Country star Gary Stewart died the week before Christmas, an apparent suicide. His frequent collaborator and wife of 41 years, Mary Lou Stewart, had passed away just weeks before. Stewart broke into the music business in 1968 as a songwriter but by 1975 was better known as a singer, with a string of hits including “She’s Actin’ Single (I’m Drinkin’ Doubles),” which was number one on the Billboard country singles chart. His last studio album was released in 1993.
But for the fact that George Jones’s vocal cords aged to perfection during the same years, Stewart would have been the finest country singer of the 70s. He had a high tenor and a crazy vibrato, which he took to ever greater extremes as his career progressed. His hits were updated honky-tonk, hard and sleek at a time when Nashville was just starting to turn soft. “She’s Actin’ Single” and “Drinkin’ Thing” stand among the least compromised country sides of all time; “Your Place or Mine,” “I Had to Get Drunk Last Night,” “Single Again,” and “Honky Tonk Man” are not far behind. He recorded a rollicking take on Lefty Frizzell’s “If You’ve Got the Money (I’ve Got the Time)” with the Jordanaires, and, though it wasn’t a hit, his “Caffein, Nicotine, Benzedrine” is one of the best of all trucker songs.
I’ll never forget the two times I saw Stewart perform live, in New York in the early 80s. The initial shock of seeing him take the stage, rail thin with bushy hair past his shoulders, was immediately supplanted by the greater shock of his band: there was no fiddle, no pedal steel, but it featured three Les Pauls (including his own) and absolutely roared. It was like watching Bob Dylan fronting Crazy Horse. I don’t make the Dylan comparison casually. Stewart’s singing on record was extreme enough; live it was off the charts. He shouted and growled and strangled words in the back of his throat. That famous vibrato grew so unwieldy it could have hurt someone. Performances of his hits bore as little resemblance to their studio counterparts as Dylan’s had on his ’66 tour of Europe. He was essentially a rock singer–of the Dylan/Ferry/Rotten school–trapped in a country career. Stewart’s 1981 appearance on Austin City Limits, a tough five-song set, only hints at how wild his live show was.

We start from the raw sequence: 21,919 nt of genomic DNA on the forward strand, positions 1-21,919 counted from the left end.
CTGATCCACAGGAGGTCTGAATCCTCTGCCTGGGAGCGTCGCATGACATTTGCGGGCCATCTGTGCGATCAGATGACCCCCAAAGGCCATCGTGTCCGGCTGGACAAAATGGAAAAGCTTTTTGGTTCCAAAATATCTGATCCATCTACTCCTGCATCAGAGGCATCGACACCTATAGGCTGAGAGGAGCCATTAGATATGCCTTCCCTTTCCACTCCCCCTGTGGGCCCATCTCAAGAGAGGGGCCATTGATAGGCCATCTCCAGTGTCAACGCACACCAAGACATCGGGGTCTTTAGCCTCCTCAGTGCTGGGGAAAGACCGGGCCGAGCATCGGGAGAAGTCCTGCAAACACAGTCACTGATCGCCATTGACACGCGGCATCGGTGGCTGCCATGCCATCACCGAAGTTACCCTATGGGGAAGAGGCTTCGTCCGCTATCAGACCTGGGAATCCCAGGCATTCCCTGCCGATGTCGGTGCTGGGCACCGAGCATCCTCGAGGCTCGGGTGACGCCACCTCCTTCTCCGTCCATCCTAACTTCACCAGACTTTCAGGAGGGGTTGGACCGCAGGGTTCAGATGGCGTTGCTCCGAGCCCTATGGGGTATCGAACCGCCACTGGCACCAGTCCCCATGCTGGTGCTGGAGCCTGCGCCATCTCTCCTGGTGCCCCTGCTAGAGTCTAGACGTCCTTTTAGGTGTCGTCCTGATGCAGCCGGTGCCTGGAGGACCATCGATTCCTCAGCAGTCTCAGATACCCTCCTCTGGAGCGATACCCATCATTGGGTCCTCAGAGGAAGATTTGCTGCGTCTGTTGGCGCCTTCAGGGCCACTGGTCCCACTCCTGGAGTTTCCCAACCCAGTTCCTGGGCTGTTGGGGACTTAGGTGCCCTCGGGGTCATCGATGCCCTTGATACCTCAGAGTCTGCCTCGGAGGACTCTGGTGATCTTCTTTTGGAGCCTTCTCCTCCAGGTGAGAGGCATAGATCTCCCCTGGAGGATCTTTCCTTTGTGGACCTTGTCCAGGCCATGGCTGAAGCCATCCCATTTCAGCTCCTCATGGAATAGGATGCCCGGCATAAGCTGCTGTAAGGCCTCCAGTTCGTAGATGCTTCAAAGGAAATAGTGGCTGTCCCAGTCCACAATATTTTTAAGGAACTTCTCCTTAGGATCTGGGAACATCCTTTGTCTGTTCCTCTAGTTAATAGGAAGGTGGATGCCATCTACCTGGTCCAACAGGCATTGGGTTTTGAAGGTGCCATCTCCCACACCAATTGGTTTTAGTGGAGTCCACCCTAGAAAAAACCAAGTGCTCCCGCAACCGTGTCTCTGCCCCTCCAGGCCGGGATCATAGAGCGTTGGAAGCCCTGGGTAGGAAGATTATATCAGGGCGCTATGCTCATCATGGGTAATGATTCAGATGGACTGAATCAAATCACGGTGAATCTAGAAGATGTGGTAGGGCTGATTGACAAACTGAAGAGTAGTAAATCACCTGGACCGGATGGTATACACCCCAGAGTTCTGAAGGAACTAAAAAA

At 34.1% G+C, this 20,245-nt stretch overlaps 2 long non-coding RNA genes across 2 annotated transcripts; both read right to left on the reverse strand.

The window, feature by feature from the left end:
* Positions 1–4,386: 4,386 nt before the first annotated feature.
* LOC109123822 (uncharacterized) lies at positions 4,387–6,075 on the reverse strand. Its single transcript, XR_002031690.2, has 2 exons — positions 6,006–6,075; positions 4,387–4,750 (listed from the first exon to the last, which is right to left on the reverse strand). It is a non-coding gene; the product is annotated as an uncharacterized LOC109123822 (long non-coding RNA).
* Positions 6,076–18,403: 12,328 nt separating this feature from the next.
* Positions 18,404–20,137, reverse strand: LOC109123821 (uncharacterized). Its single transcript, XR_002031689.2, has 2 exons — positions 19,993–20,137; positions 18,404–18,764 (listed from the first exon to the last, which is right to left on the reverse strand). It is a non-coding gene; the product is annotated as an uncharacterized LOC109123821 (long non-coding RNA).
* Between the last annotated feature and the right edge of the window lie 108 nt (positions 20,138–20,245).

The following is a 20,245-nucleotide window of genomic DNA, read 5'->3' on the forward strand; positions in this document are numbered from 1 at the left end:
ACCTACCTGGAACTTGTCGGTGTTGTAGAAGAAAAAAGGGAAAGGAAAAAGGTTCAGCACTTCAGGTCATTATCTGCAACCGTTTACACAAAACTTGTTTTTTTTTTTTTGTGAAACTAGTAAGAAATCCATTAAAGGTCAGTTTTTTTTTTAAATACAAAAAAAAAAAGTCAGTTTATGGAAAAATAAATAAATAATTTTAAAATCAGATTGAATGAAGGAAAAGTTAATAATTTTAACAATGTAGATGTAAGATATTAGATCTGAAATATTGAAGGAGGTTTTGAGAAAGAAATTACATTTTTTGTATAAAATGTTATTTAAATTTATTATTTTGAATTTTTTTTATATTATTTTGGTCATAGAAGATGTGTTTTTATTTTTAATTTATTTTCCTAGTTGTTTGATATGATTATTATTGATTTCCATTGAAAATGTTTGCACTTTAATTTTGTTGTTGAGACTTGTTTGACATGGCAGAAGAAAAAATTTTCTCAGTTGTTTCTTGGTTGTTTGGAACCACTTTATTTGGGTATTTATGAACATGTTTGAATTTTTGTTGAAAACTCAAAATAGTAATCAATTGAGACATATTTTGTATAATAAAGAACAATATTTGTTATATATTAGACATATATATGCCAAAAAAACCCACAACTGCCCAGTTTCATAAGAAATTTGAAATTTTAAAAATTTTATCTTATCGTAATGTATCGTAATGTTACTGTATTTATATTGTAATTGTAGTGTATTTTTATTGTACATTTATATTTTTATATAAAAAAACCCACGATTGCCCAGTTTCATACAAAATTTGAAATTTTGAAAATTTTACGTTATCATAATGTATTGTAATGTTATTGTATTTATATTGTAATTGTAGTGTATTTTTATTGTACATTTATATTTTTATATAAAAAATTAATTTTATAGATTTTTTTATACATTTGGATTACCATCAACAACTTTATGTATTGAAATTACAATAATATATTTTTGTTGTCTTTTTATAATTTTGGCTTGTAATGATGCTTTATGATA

In 1979 Stewart wrote a song called “Shady Streets” with Dickey Betts of the Allman Brothers Band. It’s a departure from the usual honky-tonk formula, a strange song that sounds more like Van Morrison than Webb Pierce. The tune drifts back and forth between two chords as Stewart spins mysteriously ordinary lyrics about long walks on sad Sunday afternoons. A simple steel guitar figure repeats over and over. It’s the one Gary Stewart record that could be described as hypnotic.
“Shady Streets” was a minor hit but Stewart’s single greatest performance remains unreleased, a heart-stopping demo of another of his own compositions, “Harlan County Highway.” A studio version of the song, polished to the point of anonymity, came out on the terrible 1980 album Cactus and a Rose, conceived as Stewart’s rock crossover. But the demo–one guitar, bass, drums, and a wrenching vocal–is riveting, a hill-country soul ballad.
“I was born…one stormy night,” he sings, and the world stops turning.
Daddy died inside a mine
Mama cried but she kept going
I quit school and took a job
Mama begged me not to take
Of running ‘tucky shine
Down the Harlan County Highway
The song sounds both a hundred years old and like it’s writing itself on the spot. The performance is so stark, so still, that whole lives seem to pass between snare shots. Every line is sadder than the last. The singer marries, has a son, the marriage fails, he takes off. Things get weird in the third verse:
Down the road a piece
Where the ponies run
Where a man can turn a dollar
Into a hundred on a hunch
He can buy his dreams
Or Heaven for a smile
Temptations on every corner
Seven corners every mile
Then the recording abruptly fades. It’s as dramatic a recording as Hank Williams’s “Ramblin’ Man.”
Gary Stewart’s live appearances over the last several years were limited to his hometown of Fort Pierce, Florida, and semiregular shows in Texas. He was 58 years old.
Art accompanying story in printed newspaper (not available in this archive): photo/Juan Brown, the Stuart News.